What Are The Standard Sales Stages?
Billy, an entrepreneur from Leicester, NC, asked us:
“I want to hire my first dedicated salesperson to scale my revenue, but I don’t really know how to structure that kind of training. Are there standard sales stages I should be following?“
Thanks for the great question, Billy! And kudos for wanting to put some structure in place before hiring your first sales rep. Many new entrepreneurs neglect to do that, which makes it tough to sell your product or service competently, confidently, and sustainably.
That being said, there is no single sales strategy that works for every business across the board. If you Google “typical sales stages,” you’ll find a ton of information — most of which will probably describe similar activities and objectives. That’s the good news. The bad news, however, is that those sales stages will likely range considerably from too simple to super complex (and arguably over-complicated).
But fear not! We’ve got your back. We’re here to help you build a solid foundation for training your first dedicated salesperson. Let’s start with the sales stages outlined below.
- Qualification: Are you and your prospect qualified to do business?
- Presentation: Is there enough potential alignment to continue?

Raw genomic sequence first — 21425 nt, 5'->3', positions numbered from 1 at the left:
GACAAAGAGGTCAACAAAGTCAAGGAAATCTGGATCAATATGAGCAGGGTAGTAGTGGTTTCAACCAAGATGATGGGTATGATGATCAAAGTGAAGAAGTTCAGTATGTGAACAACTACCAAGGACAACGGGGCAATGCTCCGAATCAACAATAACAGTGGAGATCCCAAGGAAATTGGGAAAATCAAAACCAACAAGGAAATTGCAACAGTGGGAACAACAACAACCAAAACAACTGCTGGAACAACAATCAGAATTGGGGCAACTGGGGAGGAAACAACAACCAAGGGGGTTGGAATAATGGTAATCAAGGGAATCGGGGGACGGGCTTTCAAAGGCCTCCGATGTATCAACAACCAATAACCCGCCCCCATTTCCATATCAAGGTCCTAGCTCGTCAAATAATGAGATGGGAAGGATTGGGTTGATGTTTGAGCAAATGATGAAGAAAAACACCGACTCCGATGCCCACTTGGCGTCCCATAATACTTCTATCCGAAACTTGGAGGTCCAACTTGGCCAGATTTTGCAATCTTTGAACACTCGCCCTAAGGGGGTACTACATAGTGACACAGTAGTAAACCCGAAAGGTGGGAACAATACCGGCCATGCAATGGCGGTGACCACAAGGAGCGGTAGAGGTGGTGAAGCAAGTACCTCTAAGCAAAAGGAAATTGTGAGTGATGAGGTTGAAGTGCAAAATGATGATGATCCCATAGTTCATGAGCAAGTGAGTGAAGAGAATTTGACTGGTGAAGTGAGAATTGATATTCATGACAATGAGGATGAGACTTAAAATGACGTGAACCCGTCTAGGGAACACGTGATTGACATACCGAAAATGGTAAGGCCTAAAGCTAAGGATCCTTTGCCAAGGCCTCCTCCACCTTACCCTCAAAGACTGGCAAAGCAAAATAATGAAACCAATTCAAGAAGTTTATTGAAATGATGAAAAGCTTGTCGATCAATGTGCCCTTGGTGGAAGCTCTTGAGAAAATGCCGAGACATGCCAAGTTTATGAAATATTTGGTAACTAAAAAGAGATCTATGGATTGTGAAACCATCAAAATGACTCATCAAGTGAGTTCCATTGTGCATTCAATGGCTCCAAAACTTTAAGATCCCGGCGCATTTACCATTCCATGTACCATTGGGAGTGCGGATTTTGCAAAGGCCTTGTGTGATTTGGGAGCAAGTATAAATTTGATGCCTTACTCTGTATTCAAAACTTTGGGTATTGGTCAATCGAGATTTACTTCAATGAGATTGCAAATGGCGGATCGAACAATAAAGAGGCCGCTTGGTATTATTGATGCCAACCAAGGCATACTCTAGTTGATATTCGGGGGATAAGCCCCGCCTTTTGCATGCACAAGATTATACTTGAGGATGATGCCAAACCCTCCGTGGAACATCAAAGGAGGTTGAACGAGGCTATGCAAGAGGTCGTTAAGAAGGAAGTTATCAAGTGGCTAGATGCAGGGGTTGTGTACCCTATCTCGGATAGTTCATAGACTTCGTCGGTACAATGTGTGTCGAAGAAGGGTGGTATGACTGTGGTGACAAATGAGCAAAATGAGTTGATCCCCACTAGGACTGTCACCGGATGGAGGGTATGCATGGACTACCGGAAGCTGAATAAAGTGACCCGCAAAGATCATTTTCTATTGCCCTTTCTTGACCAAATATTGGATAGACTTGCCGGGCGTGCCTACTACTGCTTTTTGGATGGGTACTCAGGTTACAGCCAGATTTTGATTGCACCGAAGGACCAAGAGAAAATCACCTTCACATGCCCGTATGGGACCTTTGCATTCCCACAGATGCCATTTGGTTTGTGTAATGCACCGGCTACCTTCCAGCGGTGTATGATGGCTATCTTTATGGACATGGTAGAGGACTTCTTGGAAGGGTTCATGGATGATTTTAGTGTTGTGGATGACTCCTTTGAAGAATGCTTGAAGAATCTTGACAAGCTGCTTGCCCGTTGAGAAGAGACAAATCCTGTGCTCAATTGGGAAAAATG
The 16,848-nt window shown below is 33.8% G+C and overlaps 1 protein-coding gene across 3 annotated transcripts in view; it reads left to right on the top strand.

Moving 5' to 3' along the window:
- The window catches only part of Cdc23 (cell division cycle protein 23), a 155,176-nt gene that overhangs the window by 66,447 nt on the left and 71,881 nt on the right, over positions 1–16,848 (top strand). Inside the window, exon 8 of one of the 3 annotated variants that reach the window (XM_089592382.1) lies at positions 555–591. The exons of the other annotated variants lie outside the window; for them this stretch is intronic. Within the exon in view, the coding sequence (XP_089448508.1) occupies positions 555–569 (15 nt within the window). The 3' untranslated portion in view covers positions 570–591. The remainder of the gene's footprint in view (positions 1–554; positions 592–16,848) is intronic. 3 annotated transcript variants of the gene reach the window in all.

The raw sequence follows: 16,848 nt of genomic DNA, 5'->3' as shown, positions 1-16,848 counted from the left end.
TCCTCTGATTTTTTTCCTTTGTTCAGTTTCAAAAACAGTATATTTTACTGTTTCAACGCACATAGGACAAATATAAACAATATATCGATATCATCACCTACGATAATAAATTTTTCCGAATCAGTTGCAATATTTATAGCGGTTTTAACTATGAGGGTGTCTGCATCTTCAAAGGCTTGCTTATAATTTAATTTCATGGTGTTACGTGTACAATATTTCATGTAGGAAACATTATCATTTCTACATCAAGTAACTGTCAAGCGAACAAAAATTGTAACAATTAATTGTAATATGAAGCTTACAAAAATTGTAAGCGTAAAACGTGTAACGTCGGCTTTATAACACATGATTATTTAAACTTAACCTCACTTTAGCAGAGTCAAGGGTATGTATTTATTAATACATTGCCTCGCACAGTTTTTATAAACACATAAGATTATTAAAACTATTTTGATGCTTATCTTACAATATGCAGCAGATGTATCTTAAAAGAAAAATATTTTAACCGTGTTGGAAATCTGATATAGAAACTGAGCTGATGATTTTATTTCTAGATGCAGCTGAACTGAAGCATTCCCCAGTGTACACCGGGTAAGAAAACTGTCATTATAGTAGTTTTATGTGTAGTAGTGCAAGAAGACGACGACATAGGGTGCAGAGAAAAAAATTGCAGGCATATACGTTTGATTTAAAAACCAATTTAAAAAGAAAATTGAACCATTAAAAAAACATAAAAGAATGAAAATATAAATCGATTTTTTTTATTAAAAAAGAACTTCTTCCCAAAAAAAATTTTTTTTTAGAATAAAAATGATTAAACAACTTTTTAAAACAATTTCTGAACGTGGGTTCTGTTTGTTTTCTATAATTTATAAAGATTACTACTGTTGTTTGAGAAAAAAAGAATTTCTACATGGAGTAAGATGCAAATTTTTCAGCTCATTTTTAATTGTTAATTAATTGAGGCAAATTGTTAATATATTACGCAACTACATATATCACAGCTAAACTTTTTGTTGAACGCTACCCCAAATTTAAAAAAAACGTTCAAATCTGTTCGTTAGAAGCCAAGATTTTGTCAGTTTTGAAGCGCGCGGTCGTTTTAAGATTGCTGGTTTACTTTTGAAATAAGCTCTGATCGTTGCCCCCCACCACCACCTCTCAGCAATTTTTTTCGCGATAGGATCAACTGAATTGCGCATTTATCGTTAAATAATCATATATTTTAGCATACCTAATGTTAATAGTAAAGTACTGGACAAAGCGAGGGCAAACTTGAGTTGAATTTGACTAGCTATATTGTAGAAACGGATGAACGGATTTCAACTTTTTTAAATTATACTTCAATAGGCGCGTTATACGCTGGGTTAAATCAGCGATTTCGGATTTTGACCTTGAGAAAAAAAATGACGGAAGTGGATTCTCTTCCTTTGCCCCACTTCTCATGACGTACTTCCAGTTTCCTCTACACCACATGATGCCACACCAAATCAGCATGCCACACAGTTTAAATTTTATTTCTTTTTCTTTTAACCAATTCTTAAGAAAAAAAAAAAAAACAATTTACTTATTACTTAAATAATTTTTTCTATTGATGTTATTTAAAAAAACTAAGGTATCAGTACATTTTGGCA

- Evaluation: How well are the buying criteria met?
- Proposal: What is needed to summarize the proposed relationship?
- Agreement: How do you make it official?
Now, let’s break these down.
Are you actually qualified to sell to the buyer? Do you meet their criteria? This step might seem like a weird place to start because we’re usually thinking about whether the prospective buyer is qualified to buy from us. The thing is, though, you can’t sell to someone who will never buy what you’re offering.
For example: If you sell high-grade industrial construction equipment, you’re not qualified to sell to a corner bakery. No level of persistence will ever get a small-scale baker to invest in a $250k bulldozer. But even if you’re in the right ballpark — let’s say you sell industrial kitchen equipment — you still might not be qualified to sell to them because that might only be a few degrees less absurd for their needs than a cement mixer.